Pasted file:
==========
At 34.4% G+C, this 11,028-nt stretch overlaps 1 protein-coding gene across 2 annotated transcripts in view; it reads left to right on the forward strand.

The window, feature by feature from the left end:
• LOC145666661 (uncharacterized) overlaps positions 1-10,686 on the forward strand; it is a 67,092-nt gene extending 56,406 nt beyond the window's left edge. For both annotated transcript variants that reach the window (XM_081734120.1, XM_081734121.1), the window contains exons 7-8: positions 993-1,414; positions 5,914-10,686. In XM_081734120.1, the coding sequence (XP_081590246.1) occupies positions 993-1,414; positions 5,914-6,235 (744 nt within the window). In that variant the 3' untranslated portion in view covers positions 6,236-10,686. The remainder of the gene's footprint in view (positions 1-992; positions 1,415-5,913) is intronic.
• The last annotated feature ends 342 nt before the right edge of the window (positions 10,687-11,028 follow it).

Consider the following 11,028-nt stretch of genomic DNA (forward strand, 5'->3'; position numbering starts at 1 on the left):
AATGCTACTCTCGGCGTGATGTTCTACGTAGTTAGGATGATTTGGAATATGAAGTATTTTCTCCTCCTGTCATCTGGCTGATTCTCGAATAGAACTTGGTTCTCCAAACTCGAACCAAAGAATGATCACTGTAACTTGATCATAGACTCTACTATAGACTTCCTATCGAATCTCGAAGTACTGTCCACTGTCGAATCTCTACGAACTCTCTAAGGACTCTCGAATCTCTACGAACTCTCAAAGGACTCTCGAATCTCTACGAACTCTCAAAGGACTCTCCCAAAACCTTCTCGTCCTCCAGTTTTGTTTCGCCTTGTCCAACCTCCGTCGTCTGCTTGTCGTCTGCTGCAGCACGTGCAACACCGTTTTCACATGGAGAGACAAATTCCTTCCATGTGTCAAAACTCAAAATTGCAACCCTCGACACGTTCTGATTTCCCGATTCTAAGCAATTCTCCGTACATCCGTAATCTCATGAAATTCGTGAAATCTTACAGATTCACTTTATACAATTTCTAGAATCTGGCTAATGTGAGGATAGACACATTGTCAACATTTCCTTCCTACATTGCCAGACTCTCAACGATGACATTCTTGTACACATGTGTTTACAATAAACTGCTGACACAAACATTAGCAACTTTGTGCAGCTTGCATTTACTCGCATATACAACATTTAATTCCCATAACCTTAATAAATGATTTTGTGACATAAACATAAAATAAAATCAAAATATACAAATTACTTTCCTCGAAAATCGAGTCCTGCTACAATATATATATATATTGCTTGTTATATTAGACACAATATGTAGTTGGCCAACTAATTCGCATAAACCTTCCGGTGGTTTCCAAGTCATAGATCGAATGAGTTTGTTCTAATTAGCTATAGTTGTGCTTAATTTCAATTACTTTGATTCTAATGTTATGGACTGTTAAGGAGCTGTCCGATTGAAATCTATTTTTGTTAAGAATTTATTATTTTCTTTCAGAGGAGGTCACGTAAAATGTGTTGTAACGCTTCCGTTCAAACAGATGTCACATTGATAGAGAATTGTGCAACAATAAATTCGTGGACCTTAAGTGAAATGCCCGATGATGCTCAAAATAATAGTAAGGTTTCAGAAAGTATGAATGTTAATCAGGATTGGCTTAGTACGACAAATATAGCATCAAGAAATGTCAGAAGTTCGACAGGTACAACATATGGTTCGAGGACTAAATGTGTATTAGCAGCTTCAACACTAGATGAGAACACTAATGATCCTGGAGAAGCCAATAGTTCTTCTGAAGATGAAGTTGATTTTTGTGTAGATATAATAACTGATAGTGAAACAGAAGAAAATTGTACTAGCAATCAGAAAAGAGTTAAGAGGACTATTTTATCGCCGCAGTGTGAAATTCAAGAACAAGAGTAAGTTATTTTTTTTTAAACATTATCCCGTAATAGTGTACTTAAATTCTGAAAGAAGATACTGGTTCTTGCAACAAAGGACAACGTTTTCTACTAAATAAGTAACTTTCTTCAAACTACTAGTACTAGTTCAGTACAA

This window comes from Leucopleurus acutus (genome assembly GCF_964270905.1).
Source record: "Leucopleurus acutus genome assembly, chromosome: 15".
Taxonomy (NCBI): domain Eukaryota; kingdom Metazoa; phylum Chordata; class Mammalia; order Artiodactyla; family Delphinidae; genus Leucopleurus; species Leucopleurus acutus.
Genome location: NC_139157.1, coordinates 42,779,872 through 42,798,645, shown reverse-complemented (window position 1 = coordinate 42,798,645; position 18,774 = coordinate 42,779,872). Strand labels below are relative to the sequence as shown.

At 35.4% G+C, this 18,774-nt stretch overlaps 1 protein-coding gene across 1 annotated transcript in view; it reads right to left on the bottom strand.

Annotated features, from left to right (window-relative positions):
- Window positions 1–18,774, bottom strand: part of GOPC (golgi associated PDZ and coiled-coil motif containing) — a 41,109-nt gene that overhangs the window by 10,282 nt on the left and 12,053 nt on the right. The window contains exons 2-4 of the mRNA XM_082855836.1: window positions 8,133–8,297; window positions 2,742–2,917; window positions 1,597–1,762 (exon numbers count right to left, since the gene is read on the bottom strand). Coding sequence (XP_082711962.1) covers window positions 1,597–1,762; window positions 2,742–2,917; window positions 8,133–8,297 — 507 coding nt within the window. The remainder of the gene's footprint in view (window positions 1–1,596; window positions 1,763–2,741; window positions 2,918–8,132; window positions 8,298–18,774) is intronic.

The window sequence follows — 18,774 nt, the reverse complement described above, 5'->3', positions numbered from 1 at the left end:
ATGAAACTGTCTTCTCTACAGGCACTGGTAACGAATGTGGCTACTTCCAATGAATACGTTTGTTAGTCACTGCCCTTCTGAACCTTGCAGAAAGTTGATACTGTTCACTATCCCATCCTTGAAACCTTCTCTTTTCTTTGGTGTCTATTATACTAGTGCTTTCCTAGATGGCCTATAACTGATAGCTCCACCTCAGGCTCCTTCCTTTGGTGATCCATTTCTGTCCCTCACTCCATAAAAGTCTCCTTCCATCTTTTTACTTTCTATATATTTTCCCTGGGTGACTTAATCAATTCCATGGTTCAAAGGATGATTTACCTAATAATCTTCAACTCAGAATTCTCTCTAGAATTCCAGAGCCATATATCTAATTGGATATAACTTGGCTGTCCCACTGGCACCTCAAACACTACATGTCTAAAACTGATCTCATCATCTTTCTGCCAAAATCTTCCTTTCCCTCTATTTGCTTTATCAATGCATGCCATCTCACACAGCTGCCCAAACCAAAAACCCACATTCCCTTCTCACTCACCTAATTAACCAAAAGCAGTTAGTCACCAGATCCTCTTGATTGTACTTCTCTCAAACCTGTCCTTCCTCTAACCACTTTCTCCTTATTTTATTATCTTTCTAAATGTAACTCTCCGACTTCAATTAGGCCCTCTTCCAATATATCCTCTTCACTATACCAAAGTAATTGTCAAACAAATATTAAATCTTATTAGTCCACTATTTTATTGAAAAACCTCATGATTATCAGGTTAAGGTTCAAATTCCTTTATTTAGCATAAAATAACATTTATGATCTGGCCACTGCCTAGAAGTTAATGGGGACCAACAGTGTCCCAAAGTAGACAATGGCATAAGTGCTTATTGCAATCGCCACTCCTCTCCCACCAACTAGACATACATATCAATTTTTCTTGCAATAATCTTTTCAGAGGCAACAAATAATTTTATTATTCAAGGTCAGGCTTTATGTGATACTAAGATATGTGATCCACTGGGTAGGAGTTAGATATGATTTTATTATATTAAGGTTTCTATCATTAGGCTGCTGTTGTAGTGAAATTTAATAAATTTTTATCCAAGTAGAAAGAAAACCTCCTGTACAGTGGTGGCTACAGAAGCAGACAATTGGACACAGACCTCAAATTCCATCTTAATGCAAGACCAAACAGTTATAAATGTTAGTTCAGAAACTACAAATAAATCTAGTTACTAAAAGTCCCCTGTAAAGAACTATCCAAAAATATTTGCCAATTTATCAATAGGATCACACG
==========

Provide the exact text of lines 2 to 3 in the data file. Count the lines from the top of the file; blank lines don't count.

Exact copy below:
The window, feature by feature from the left end:
• LOC145666661 (uncharacterized) overlaps positions 1-10,686 on the forward strand; it is a 67,092-nt gene extending 56,406 nt beyond the window's left edge. For both annotated transcript variants that reach the window (XM_081734120.1, XM_081734121.1), the window contains exons 7-8: positions 993-1,414; positions 5,914-10,686. In XM_081734120.1, the coding sequence (XP_081590246.1) occupies positions 993-1,414; positions 5,914-6,235 (744 nt within the window). In that variant the 3' untranslated portion in view covers positions 6,236-10,686. The remainder of the gene's footprint in view (positions 1-992; positions 1,415-5,913) is intronic.